Editorial on Exercise in Oncology Physiotherapy

Paula Maria Martini*

Department of Physiotherapy, University of Guanajuato, Mexico, North America

*Corresponding Author:
Paula Maria Martini
Department of Physiotherapy
University of Guanajuato, Mexico, North America
E-mail: malarvizh23@gmail.com

Received Date: November 07, 2021; Accepted Date: November 21, 2021; Published Date: November28, 2021

Citation: Martini PM (2021) Cerebral Palsy Physiotherapy. J Physiother Res Vol.5 No.11:52

Visit for more related articles at Journal of Physiotherapy Research

Exercise may be the last thing on your mind after you've been diagnosed with cancer. Instead, you must consider your health, life, and family. Physical fitness, on the other hand, has been shown to aid in the treatment of cancer and enhance overall quality of life. This is where exercise oncology comes into play. It makes use of physical fitness to improve the lives of cancer patients and survivors.

What is the process?
There are many various exercise oncology programmes, but the general method is as follows:
• First, you meet with a cancer exercise specialist or a properly qualified doctor.
• After that, you complete a fitness test to assess your overall health and amount of physical activity.
• Finally, based on your diagnosis, goals, and fitness demands, you and your doctor devise an exercise treatment plan.
You're ready to work-out once you've finished your plan
Types of workouts
A range of physical fitness exercises are used in exercise oncology. A comprehensive programme that focuses on your entire body usually includes the following:
Exercising your breathing: They aid in the relief of shortness of breath and breathing difficulties. They also help you gain stamina and strength by moving air in and out of your lungs.
Stretching: Radiation therapy and other cancer treatments can make your muscles tight and limit your range of motion. Stretching helps the body repair itself by restoring flexibility and increasing the flow of blood and oxygen to the muscles.
Exercises in balancing: They can aid with the improvement of your mobility and the prevention of falls.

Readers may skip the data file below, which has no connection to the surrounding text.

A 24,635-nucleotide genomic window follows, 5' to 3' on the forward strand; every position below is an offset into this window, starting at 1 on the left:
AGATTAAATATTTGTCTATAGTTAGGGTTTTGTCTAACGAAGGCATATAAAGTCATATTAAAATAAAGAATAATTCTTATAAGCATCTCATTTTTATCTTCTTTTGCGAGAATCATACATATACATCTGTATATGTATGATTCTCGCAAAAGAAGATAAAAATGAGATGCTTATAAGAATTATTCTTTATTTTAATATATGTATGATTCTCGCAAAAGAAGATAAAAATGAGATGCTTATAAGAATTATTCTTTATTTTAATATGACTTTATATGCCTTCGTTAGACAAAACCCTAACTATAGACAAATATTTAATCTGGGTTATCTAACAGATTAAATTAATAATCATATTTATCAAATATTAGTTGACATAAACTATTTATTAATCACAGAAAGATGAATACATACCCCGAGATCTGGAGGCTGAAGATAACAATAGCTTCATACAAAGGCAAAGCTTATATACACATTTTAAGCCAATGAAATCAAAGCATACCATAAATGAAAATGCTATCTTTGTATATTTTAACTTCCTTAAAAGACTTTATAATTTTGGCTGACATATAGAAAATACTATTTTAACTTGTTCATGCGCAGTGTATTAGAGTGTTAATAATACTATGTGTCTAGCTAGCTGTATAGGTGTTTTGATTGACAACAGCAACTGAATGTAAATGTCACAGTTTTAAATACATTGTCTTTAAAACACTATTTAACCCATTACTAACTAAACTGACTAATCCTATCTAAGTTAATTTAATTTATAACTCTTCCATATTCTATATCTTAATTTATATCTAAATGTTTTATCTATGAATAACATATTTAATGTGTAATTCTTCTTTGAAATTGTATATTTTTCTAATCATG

Strength training is a good thing to do: Treatment can make you weary and leave you with weak muscles. Strength training is an effective strategy to increase muscle mass and hence reduce fatigue.
Exercises that are aerobic in nature: Walking and other aerobic activities raise your heart rate. They can also strengthen your heart and lungs.
Oncology exercise benefits
Exercise can assist with side symptoms including fatigue and nausea during and after cancer treatment. It can also help you cope with the stress, depression, and anxiety that comes with a cancer diagnosis.
Physical activity can also help you attain better results
Exercise can also benefit in the following ways:
• Make you feel better
• Improve your sleeping habits
• Preventing muscular wasting
• Lower your chances of gaining weight and being obese.
• Relieve pain
• Increase your energy and strength
• Increase the chances of some malignancies being cured.
Physical fitness can also help cancer therapies function more effectively, reducing the length of time you spend in the hospital.

Oncology exercise tips to get you started
Take your time getting back into shape if you were inactive while recovering from cancer or receiving treatment. You don't have to start working out hard right away. Follow your doctor's recommendations and keep these pointers in mind.

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